After exploring the Titlis, we headed to Lucerne to discover the city. We started with the Chapel Bridge (Kapellbrücke), which spans diagonally across the Reuss River. Built in the 14th century, it’s one of the oldest wood bridges in Europe, with around 100 paintings of the 12th century city life and Swiss history that can be seen while walking over it. Unfortunately, the bridge burned down in August 1993, however it was soon rebuilt, though the tower, which was used as oubliette (a secret dungeon with access only through a trapdoor in its ceiling), is still in its original condition.
Since the Kapellbrücke is old, I couldn’t quite access it without a EuroKey (a special key that opens lifts for wheelchair access across Swiss tourist attractions). I didn’t bother with ordering a key prior to our trip because I was told we would borrow one if and when needed (we needed one at Jungfraujoch. But I couldn’t find someone with the Euro Key, so I crossed the main road and met the others at the other end of the bridge.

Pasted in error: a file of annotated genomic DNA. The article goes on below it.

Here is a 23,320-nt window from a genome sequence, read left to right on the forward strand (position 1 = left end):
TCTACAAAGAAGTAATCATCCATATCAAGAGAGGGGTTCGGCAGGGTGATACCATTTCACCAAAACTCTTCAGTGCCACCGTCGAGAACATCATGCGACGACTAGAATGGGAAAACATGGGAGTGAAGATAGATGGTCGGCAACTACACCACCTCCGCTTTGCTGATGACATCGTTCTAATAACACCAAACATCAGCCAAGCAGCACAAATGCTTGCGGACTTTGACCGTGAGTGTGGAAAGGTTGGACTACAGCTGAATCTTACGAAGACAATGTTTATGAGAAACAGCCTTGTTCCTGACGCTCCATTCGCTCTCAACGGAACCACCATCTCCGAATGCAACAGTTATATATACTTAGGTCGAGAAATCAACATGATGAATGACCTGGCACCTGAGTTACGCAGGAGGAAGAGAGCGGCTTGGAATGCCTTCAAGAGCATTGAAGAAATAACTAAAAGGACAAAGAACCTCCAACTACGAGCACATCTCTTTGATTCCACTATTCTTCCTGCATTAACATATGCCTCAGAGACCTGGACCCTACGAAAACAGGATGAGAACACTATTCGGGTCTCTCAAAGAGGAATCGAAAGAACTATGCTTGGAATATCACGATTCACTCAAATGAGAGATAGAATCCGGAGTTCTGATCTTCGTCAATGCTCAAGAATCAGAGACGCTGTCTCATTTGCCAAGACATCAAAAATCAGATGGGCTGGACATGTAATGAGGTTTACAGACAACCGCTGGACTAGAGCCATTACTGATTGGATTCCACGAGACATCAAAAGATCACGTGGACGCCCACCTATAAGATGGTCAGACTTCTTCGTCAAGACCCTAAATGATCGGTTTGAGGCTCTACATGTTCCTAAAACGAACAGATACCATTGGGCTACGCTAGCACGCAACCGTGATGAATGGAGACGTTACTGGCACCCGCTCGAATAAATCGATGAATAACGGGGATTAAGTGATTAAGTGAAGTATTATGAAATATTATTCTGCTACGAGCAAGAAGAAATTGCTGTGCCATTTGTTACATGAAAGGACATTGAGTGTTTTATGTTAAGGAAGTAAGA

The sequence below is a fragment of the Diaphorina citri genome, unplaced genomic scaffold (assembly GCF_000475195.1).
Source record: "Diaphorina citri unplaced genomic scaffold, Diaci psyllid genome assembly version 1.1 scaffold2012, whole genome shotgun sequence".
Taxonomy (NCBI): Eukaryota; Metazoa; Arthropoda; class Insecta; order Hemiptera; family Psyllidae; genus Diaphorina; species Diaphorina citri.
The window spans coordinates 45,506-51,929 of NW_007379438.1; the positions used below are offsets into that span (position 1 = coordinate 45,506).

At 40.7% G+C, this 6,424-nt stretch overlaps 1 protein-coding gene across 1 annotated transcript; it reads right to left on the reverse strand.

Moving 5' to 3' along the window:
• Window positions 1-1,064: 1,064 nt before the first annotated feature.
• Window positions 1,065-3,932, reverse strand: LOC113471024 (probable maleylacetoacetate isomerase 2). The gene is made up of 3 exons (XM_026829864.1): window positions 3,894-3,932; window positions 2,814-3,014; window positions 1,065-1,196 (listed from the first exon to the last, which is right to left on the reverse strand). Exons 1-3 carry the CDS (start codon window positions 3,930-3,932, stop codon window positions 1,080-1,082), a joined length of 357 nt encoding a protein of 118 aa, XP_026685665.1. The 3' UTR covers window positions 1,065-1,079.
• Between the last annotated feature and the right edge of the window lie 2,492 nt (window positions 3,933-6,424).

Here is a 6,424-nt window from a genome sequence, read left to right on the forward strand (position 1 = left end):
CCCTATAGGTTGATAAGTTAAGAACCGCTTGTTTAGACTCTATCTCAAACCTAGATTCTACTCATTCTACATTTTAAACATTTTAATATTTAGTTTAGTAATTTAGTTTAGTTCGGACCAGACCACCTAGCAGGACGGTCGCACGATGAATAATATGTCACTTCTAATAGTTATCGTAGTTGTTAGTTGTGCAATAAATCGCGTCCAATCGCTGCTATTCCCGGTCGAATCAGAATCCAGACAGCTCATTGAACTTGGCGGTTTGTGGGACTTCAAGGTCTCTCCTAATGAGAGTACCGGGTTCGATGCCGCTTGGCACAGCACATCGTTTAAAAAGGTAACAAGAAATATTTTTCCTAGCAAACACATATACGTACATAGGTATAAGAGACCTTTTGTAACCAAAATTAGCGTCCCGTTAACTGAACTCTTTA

There were plenty of cafes on the banks of the Reuss. In fact, there are also plenty of gelato shops in Lucerne. I managed to try some tiramisu gelato from one of the shops. Oh, it was so creamy and delectable. When we ventured back to Lucerne the next day, we searched for Mövenpick, the iconic Swiss ice cream. It was worth the hunt as it was smooth and delicious as ever. I don’t know what it is about Swiss ice cream but it is always so good.We also explored Old Town the next day, which is walking distance from the train station where we had parked the car. Since it was a Sunday, a lot of the stores were shut, but I was thrilled to see some ancient architecture from the 15th century. Historic houses decorated with murals lined the picturesque town square in the car-free zone. Although, I thought it was a pain to drive over the pebble stones with my wheelchair.